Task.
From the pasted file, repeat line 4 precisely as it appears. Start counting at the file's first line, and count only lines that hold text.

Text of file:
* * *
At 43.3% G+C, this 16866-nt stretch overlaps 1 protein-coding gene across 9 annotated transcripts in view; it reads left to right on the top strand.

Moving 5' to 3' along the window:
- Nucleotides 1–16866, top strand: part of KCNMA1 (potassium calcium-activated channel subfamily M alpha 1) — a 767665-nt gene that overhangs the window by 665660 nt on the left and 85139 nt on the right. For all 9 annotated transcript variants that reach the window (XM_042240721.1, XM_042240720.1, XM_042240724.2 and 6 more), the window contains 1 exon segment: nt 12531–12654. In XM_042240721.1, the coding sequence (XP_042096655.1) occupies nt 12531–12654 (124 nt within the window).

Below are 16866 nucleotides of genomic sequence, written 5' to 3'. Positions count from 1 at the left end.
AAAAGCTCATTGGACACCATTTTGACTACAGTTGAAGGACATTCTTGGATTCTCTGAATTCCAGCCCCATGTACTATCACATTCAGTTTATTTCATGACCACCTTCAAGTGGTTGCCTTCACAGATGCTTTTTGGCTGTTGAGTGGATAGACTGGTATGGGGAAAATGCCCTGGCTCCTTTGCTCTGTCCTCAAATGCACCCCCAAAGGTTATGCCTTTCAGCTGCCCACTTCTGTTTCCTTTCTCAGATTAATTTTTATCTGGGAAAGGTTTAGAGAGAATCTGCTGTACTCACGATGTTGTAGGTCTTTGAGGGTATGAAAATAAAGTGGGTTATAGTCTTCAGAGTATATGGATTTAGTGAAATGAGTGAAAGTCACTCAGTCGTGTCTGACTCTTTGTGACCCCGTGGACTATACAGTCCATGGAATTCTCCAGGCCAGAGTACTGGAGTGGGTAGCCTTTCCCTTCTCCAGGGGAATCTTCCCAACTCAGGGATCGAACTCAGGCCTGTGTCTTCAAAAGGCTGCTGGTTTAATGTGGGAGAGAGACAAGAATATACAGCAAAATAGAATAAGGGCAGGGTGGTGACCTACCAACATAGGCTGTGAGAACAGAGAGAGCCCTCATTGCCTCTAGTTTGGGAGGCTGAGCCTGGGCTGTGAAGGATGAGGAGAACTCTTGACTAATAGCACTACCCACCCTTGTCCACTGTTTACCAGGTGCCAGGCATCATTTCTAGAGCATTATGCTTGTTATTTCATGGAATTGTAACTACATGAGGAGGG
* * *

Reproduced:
Below are 16866 nucleotides of genomic sequence, written 5' to 3'. Positions count from 1 at the left end.